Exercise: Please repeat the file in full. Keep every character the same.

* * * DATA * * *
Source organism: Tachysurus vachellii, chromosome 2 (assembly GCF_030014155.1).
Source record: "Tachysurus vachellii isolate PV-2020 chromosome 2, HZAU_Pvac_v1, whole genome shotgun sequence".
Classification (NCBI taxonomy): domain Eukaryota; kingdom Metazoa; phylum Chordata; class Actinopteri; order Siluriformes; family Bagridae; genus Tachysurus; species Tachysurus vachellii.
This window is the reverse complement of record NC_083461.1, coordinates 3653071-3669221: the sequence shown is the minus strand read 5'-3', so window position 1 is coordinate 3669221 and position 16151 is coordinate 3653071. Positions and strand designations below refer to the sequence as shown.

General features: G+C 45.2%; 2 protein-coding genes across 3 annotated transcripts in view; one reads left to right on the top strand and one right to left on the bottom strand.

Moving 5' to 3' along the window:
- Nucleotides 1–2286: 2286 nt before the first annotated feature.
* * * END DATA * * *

Source organism: Tachysurus vachellii, chromosome 2 (assembly GCF_030014155.1).
Source record: "Tachysurus vachellii isolate PV-2020 chromosome 2, HZAU_Pvac_v1, whole genome shotgun sequence".
Classification (NCBI taxonomy): domain Eukaryota; kingdom Metazoa; phylum Chordata; class Actinopteri; order Siluriformes; family Bagridae; genus Tachysurus; species Tachysurus vachellii.
This window is the reverse complement of record NC_083461.1, coordinates 3653071-3669221: the sequence shown is the minus strand read 5'-3', so window position 1 is coordinate 3669221 and position 16151 is coordinate 3653071. Positions and strand designations below refer to the sequence as shown.

General features: G+C 45.2%; 2 protein-coding genes across 3 annotated transcripts in view; one reads left to right on the top strand and one right to left on the bottom strand.

Moving 5' to 3' along the window:
- Nucleotides 1–2286: 2286 nt before the first annotated feature.